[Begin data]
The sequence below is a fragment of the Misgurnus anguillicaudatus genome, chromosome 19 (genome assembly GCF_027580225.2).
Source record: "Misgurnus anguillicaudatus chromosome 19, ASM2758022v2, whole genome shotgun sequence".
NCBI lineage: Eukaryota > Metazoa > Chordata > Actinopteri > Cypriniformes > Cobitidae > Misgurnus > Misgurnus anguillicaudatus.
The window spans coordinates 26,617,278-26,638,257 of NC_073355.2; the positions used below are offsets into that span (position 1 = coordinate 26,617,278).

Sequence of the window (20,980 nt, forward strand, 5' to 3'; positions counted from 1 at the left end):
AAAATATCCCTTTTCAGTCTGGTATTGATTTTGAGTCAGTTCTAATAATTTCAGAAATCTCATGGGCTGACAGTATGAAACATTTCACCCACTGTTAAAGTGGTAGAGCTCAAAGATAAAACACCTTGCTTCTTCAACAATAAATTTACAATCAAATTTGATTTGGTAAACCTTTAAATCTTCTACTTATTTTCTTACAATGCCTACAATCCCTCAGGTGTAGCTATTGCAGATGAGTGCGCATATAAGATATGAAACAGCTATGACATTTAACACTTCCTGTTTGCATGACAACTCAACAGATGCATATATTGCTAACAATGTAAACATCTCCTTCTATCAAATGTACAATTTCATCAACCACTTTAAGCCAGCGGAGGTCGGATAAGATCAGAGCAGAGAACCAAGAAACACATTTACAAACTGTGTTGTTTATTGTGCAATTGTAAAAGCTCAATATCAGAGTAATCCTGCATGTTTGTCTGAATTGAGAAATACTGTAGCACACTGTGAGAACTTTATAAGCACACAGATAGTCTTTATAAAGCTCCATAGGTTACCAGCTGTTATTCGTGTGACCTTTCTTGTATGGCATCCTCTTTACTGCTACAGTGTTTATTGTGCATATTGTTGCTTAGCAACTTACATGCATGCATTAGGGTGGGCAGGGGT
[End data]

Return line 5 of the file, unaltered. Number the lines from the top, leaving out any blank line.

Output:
Sequence of the window (20,980 nt, forward strand, 5' to 3'; positions counted from 1 at the left end):